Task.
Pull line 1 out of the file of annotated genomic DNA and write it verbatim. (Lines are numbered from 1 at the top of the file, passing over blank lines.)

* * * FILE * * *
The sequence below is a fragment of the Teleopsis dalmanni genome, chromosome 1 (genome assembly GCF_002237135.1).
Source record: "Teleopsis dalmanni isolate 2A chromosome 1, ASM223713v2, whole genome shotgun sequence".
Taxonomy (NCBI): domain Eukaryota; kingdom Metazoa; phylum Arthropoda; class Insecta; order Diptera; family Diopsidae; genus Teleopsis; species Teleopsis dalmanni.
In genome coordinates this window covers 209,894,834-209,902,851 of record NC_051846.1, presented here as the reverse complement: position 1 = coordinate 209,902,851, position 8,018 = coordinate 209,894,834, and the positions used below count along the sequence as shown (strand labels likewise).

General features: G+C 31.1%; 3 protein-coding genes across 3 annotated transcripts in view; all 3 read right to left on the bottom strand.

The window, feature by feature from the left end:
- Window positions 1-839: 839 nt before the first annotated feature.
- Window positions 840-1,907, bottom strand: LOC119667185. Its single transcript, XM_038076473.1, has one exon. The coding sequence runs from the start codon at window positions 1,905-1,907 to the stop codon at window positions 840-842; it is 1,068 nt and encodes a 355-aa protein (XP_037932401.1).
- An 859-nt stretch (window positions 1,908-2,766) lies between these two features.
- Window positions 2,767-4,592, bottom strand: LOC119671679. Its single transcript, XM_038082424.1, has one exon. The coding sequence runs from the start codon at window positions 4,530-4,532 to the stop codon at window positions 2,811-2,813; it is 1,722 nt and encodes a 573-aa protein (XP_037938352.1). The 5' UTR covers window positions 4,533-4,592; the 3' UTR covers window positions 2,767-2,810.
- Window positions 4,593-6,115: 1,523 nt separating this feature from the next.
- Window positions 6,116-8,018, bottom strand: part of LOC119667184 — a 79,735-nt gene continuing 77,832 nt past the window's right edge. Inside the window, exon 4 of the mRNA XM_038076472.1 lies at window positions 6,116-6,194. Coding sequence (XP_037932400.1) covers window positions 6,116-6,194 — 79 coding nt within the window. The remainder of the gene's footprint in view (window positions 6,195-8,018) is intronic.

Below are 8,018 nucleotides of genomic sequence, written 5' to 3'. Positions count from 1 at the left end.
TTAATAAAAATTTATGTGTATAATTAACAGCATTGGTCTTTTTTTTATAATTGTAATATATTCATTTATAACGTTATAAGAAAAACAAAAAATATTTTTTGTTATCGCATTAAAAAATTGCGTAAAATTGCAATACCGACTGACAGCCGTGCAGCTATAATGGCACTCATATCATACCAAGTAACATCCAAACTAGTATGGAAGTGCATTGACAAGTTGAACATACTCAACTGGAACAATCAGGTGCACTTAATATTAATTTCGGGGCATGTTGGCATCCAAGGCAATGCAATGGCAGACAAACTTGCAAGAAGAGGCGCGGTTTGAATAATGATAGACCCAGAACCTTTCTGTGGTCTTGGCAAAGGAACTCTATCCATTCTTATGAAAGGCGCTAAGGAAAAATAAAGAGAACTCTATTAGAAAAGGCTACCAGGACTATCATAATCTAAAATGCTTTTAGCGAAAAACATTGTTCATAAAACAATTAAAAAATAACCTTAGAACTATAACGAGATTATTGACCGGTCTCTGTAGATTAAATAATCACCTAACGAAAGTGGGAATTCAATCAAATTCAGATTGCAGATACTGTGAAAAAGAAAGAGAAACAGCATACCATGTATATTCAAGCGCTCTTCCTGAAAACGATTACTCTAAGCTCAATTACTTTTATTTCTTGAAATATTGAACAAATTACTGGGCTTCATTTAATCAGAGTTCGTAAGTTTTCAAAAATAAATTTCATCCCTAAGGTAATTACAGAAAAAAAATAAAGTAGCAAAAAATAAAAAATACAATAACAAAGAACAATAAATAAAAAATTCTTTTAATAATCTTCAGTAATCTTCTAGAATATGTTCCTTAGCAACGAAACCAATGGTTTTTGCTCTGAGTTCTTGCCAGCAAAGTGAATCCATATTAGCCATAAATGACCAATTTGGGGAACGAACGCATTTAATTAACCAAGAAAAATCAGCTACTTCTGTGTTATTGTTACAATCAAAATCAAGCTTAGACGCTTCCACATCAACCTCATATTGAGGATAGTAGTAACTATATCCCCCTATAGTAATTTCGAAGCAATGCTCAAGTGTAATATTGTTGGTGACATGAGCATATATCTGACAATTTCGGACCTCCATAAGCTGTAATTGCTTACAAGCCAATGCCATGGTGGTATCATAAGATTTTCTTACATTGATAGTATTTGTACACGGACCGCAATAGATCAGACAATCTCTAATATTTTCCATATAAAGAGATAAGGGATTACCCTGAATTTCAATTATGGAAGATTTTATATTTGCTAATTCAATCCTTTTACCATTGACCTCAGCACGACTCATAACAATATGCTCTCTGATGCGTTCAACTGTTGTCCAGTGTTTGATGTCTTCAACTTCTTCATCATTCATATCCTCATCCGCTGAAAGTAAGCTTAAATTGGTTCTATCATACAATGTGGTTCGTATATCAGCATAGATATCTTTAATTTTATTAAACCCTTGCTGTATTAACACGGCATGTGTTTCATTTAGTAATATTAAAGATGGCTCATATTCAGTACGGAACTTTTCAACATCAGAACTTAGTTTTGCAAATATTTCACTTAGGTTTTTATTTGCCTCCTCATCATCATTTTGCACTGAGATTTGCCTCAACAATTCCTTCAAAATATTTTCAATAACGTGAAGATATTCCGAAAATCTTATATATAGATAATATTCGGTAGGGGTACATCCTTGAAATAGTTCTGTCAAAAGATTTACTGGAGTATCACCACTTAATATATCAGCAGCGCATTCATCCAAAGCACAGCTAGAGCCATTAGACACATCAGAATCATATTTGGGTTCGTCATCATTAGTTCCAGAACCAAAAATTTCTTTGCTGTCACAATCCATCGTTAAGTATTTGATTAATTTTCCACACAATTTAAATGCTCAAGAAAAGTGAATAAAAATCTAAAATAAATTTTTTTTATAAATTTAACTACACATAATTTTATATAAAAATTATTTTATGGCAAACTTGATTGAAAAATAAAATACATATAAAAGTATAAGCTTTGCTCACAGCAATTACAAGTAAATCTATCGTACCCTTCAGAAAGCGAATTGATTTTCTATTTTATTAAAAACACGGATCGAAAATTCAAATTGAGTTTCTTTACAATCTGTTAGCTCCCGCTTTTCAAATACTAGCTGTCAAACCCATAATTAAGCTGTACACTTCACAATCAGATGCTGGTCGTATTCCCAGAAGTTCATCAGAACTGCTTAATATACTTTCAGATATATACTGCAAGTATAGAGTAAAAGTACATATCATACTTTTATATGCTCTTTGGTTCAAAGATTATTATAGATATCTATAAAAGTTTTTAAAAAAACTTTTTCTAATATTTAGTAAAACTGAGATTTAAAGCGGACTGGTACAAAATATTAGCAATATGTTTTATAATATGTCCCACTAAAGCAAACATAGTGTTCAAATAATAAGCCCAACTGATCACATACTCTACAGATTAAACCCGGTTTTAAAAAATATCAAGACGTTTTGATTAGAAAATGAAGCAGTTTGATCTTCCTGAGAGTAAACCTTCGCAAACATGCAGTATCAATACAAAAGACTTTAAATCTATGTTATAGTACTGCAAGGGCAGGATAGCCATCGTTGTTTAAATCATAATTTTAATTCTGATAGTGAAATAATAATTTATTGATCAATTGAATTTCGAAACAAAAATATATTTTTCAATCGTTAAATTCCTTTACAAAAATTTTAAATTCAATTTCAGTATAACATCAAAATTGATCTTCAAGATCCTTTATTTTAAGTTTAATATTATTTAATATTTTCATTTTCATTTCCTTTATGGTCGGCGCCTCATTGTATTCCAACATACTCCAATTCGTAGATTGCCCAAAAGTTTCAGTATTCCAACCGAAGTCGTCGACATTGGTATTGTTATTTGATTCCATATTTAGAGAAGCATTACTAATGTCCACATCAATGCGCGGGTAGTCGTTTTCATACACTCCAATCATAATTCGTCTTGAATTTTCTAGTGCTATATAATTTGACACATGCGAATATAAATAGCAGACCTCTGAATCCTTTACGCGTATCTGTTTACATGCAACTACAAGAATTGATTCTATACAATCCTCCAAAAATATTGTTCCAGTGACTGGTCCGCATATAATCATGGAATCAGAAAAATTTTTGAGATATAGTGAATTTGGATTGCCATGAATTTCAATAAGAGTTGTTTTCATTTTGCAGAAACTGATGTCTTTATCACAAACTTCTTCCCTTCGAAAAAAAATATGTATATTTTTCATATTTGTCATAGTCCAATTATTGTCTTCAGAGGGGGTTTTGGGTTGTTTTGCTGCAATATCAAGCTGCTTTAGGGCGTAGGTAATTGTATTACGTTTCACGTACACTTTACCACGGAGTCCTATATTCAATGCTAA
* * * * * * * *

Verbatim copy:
The sequence below is a fragment of the Teleopsis dalmanni genome, chromosome 1 (genome assembly GCF_002237135.1).